Dear rangefinder enthusiasts and classic photographers,
Thank you for allowing us to share some news and random thoughts with you.
Every year the photo world converges on New York City for a 4-day celebration that fêtes all types of photography. I was fortunate enough to be in attendance as the 2018 edition lived up to past shows’ deserved reputation for excellence. Hundreds of galleries representing the work of thousands of photographers from all corners of the world, exhibited the finest from their collections. Early Daguerrotypes and today’s conceptual fabrications shared space under one roof, captivating passionate admirers and being commented on by knowledgeable critics.
You could not walk 10 yards without coming face to face with iconic images, be they Sally Mann’s immaculately created photos of her immediate family, Henri Cartier-Bresson’s oh-so-Decisive Moments, Robert Doisneau’s loving pictures that find you smiling at the human condition, or Thomas Hoepker’s photographs employing seductive colour and line in presenting urban landscapes.
If one were to visit every venue, I’m confident that the show would take at least two days to navigate. I took extra time to appreciate what suits my taste and eye, and was amply rewarded by some uplifting photography. Alec Soth is a middle-aged photographer from the Midwest whose unconventional – but by no means strange – view of Americans and America was displayed in big, environmental portraits. His subjects are commonplace, his presentation ordinary, but the result is the creation of a narrative that provides purpose to what appears at face value to be unimportant.
Bruce Gilden would not approve of my next find! Bill Hayes’ work is spontaneous, meaningful and respectful. In his street photography and on-the-fly portraits, in what amounts to little more than cursory encounters with strangers, he somehow lays bare the soul and emotions of his subjects, presenting unique, complicated and complete individuals.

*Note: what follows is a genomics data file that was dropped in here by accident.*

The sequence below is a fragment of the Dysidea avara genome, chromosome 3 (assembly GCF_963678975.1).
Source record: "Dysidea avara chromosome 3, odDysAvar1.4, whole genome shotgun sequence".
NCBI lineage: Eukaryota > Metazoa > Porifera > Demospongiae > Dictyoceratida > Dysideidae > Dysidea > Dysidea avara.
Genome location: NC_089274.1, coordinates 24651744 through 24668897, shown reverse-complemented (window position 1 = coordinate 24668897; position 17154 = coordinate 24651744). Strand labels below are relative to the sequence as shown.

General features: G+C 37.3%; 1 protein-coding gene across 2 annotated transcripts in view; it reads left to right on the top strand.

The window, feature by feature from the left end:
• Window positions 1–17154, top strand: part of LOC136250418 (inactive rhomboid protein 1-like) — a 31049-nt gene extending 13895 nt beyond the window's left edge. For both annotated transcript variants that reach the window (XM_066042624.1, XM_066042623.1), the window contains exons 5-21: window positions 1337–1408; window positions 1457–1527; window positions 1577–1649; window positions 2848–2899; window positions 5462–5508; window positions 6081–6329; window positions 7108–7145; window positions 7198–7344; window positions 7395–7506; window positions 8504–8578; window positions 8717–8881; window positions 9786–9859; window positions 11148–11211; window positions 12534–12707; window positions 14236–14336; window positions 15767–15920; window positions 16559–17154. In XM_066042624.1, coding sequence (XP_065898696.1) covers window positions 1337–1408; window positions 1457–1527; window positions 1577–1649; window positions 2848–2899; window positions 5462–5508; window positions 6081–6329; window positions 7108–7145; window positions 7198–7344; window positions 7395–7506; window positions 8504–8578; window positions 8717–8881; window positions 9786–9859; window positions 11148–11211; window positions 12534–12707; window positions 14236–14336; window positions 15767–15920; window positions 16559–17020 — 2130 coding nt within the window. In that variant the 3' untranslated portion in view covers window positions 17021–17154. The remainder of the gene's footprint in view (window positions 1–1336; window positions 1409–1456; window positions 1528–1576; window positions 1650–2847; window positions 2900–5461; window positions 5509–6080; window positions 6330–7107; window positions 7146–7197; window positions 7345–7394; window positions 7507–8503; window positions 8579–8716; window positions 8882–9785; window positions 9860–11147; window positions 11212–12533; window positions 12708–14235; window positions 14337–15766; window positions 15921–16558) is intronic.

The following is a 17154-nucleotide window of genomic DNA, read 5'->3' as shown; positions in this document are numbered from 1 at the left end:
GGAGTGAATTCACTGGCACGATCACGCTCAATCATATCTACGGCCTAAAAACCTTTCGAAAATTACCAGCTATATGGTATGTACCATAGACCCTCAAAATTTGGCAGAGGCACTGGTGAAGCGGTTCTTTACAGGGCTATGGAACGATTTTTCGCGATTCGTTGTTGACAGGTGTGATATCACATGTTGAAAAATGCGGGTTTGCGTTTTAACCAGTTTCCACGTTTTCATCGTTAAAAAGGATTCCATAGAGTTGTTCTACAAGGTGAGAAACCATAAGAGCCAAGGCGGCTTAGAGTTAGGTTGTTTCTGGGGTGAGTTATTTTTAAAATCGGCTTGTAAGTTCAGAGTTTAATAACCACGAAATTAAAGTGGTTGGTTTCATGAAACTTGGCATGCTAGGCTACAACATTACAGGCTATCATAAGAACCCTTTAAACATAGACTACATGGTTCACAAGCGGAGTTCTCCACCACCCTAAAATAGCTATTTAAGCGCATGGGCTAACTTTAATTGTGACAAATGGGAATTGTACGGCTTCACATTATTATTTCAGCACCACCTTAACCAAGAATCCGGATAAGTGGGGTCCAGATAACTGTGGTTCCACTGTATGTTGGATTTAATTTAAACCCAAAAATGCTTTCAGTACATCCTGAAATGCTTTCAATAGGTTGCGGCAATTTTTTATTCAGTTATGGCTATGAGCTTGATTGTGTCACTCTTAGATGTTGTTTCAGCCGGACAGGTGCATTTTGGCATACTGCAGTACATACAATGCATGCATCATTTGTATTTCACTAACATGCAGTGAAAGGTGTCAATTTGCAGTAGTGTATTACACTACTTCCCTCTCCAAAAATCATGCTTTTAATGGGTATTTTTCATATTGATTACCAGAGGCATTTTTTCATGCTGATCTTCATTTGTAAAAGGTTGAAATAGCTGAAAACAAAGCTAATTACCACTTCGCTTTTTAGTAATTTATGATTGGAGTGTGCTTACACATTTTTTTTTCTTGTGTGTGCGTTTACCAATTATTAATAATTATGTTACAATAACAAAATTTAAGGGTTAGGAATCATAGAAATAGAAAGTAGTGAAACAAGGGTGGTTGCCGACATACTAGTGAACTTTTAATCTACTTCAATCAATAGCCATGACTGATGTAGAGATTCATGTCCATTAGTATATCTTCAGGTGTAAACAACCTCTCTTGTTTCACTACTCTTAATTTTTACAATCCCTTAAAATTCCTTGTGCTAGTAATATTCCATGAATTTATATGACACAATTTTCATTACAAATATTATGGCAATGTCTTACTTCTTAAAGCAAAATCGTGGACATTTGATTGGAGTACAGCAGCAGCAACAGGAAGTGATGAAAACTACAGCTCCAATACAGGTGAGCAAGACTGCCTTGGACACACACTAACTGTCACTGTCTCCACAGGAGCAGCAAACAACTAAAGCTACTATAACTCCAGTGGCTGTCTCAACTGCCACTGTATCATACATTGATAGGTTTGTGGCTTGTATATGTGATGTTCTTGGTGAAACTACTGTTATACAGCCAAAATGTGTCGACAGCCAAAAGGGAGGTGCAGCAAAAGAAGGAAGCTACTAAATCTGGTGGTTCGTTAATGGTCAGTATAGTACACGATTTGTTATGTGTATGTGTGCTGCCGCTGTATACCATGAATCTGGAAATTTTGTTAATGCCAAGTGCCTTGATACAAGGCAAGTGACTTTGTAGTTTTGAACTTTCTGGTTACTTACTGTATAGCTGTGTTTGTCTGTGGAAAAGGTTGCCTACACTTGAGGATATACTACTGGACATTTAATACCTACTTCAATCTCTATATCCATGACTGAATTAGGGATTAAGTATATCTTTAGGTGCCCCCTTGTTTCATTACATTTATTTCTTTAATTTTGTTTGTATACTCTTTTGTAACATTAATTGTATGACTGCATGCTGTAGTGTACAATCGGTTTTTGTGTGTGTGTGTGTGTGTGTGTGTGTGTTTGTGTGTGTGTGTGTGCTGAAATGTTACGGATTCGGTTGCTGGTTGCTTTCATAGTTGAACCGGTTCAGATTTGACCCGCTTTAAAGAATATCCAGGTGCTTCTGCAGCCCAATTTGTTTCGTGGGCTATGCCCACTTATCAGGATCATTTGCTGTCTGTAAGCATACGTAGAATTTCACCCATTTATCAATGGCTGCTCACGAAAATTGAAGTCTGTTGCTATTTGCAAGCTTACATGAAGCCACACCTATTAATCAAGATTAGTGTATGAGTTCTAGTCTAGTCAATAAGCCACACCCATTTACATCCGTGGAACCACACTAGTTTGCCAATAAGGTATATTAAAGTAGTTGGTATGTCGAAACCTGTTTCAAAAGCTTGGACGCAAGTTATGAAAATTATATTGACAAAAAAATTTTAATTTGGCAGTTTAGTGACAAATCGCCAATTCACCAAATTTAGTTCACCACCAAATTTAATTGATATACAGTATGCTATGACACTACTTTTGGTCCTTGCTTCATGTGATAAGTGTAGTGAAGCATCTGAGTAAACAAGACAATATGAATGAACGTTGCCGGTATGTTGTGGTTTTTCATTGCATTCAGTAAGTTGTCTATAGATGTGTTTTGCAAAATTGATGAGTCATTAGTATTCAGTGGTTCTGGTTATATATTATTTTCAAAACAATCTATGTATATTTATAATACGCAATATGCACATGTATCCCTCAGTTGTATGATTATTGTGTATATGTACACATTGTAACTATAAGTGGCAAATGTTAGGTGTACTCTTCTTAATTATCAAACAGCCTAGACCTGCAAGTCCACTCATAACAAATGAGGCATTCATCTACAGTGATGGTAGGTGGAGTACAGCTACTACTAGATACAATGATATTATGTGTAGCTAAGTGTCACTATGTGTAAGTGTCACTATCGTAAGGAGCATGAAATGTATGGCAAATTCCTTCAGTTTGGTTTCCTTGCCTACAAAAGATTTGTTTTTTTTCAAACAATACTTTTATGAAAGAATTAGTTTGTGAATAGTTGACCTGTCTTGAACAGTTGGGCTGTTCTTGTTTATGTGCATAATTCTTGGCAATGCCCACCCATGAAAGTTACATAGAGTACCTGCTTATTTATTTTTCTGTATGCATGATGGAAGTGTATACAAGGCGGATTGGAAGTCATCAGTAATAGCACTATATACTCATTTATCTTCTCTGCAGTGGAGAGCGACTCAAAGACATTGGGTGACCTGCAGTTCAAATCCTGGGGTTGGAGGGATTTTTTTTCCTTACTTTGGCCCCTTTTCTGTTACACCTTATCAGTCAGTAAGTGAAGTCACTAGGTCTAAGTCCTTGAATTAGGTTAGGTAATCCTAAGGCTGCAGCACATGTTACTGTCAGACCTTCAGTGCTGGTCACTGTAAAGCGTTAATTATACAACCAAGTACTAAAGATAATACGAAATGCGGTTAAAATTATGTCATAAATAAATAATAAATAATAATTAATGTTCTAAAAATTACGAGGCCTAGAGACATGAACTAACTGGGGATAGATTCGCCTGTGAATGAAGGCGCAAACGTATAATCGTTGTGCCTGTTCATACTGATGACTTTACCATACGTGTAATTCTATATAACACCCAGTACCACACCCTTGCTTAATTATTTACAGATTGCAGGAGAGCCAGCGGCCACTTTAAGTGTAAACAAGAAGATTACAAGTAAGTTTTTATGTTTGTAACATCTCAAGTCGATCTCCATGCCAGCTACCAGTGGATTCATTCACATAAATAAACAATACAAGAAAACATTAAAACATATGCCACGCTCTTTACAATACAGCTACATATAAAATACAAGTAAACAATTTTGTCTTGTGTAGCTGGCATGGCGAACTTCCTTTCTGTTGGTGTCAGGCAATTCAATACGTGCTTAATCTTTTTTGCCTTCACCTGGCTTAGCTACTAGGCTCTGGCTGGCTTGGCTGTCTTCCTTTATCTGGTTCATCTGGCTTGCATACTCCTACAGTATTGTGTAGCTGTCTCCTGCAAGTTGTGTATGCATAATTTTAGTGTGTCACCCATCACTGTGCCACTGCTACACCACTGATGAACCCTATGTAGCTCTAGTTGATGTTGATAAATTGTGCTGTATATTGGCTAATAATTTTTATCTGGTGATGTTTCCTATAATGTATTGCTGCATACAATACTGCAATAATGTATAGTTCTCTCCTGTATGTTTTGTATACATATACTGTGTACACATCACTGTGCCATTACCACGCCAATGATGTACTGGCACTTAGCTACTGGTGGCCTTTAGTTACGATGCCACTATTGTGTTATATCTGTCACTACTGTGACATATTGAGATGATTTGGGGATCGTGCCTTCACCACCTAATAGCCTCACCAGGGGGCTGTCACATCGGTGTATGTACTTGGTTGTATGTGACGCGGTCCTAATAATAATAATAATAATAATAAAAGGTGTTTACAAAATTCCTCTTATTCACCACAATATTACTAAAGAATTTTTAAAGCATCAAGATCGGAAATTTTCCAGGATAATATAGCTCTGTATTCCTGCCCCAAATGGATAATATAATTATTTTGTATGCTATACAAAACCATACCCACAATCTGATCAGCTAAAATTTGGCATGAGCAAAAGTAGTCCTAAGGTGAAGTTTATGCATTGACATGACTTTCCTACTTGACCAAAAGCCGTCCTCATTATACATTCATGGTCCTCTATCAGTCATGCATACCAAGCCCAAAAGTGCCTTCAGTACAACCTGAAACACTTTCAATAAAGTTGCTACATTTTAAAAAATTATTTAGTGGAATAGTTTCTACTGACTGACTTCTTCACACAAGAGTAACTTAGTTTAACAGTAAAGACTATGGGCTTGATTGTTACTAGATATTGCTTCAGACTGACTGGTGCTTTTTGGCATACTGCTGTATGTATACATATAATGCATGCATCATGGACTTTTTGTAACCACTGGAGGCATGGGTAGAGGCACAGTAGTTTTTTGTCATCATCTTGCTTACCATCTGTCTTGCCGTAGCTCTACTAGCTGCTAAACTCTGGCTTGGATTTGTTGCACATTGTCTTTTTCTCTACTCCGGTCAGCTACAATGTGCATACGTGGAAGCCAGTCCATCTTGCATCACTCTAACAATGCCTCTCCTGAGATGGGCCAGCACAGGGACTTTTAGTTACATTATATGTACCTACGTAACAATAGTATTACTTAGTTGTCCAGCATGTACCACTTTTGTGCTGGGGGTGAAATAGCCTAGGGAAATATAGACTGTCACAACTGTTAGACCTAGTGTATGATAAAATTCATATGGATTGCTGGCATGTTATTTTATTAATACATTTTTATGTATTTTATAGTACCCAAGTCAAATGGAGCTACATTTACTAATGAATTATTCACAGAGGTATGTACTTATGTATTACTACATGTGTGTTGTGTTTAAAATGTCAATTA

The portrait work of Lynn Gilbert featured women in an unusual and exciting light for the mid-twentieth century: trailblazers in male-dominated vocations. Bella Abzug, Julia Child, Betty Friedan, Ruth Bader Ginsburg, Billie Jean King, Susan Sontag, Gloria Steinem and Barbara Walters are among the luminaries who stepped in front of her camera.
The show juxtaposed the work of masters and provided a fresh perspective on well-known artists. Alberto Korda’s photograph of Che Guevara was hung alongside a stunning portrait of Frieda Kahlo. I came upon a wall featuring photographs by Bruce Davidson and William Klein that I had not previously seen. If you ever doubted that street photography could be art, their work put the question to rest. Under the title Vintage, I came face to face with a collection of Danny Lyon’s pictures: disturbing, turbulent, and unforgettable!
Other retrospectives included W. Eugene Smith at 100, featuring his oeuvre from Albert Schweitzer to the Country Doctor, and Pittsburgh to Minamata. Every print was filled with history, hard work, and a gamut of human emotions.
Octogenarian Tony Vaccaro was present for an exhibition of his most iconic photographs of cultural events and personalities. Sporting his cherished Leica M3 with 50mm Elmar, he added that he never leaves home without it.
Photographers from north of the 49th were well represented. The arresting wildlife images of Paul Nicklen covered the walls of his eponymous gallery space, while the meticulously constructed works of Guillaume Simoneau were on display in large prints showcased by Toronto’s Stephen Bulger Gallery.